Friday, November 19, 2010


I could tell he was elated. He was almost bubbly, he was so happy. The fire was out, the mutual aid units were sent home and no one got hurt. As this was his first fire as incident commander, he had good reason to be pleased.

That he was in charge was an anomaly in itself. As an engineer, his responsibility was primarily for the safe transport of personnel and equipment to emergency and non-emergent incidents. Of course, one of his ancillary duties is to be in charge while the captain is away, hence his authority on this day.

It wasn't really that much of a fire. A grass fire in the early afternoon, a couple of acres in size. Moderate temperature and humidity as well as a light wind helped resolve the issue. As the fire was on the border with two other agencies, plenty of resources were available to jump on it with little delay.

Our hero arrived first, automatically making him in charge, at least initially. He calmly broadcast a solid report on conditions and made the initial assignments for our agency. As he knew that units were responding from the neighboring departments, he switched to their frequencies, .gave them assignments and assigned them a common radio channel to make communications easier.

Then, he went to work, assisting the crew in starting the hose-lay. When the district commander arrived, things were well under way, with the desired outcome clearly in sight. The district commander decided to let our hero keep command and use it as a training tool.

Our hero and the district commander were both surprised when the Deputy Chief arrived a few minutes later, followed by the Special Services Division Chief. Both were returning from a meeting and were nearby when the call when out.

The Incident Commander continued to monitor the progress of his charges as they worked up both flanks of the fire and met at the head. The dragon was slain, all that was left was to mop up the remains. The three chief officers monitored his actions and offered no advice as none was required.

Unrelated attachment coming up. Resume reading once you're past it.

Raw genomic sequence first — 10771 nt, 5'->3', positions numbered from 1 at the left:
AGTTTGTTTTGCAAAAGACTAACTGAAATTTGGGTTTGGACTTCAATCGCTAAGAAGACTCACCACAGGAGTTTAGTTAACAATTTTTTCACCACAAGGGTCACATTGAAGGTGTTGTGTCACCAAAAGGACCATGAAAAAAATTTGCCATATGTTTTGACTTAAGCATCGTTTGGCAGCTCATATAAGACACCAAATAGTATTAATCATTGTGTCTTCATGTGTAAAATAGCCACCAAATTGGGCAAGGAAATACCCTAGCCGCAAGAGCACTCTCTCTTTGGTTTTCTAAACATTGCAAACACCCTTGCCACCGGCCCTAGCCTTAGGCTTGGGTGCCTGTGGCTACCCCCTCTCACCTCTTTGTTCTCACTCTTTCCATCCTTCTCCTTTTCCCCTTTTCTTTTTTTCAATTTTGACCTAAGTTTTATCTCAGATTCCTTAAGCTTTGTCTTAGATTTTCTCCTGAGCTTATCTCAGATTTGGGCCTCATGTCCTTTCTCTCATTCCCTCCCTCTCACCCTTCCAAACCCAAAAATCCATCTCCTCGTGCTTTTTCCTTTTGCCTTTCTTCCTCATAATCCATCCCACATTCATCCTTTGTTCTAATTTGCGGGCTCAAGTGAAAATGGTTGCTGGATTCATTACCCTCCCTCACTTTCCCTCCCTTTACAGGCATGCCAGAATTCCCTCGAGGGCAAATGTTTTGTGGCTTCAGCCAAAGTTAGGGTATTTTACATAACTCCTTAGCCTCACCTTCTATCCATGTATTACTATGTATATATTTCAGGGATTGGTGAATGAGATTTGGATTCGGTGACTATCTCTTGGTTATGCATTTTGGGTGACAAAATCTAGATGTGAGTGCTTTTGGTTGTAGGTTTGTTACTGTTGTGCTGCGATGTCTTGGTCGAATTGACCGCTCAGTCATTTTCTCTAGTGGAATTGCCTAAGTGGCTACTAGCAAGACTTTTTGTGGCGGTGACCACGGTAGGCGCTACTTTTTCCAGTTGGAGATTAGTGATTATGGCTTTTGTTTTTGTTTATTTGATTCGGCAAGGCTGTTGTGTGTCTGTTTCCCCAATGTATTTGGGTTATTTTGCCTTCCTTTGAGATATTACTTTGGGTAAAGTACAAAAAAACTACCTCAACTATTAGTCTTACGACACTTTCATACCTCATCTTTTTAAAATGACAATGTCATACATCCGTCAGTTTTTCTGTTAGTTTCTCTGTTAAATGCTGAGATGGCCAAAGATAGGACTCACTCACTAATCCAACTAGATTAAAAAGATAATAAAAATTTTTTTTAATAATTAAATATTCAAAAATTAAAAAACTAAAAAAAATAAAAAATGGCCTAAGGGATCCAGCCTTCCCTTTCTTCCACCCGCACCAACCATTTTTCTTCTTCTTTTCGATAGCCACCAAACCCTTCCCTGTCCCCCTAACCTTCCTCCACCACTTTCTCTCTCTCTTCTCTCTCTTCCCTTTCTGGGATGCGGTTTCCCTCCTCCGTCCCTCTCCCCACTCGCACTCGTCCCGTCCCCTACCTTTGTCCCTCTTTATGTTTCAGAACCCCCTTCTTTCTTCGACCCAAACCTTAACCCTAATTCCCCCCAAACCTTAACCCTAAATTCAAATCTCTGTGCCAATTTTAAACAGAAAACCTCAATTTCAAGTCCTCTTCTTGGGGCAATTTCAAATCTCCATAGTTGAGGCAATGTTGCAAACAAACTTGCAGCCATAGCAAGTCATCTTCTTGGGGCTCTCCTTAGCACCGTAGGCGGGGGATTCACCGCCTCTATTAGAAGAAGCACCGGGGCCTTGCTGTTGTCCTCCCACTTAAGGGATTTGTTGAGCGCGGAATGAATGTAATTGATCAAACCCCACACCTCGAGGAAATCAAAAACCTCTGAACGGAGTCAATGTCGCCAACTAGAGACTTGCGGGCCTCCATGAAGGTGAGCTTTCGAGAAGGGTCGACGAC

Units were released as their assignments were completed and the chiefs moved on to more important things. The ICS was terminated and the incident was closed. A job well done by a novice incident commander.

That is the beauty of how the K.B.F.P.D. trains and tests its engineers. We understand that on an engineer's very first day in the position, he may be called upon to act as captain. We also realize that when someone is acting as captain, even for the first time, that person may have an incident which involves multiple units and agencies.

That's why our engineer's test involves a lot of captains stuff and a lot of command theory. You just never know when an engineer is going to need those skills.

This event also shows the beauty of the ICS. It does not care about rank, it is based upon function and qualifications.

Regardless, our engineer/hero had good reason to be elated, he and the system both succeeded. Succeeded under the pressure of having three chief officers, five captains and eighteen firefighters watching his every move.

Thanks for reading,


  1. Yipee!!! Very nice job and very well written. Thanks Cpt!


  2. Yeah, he done good. I expect when I pull the pin in a few years, he will be taking the test. Who knows, he may even get my spot!

    Thanks for the comments.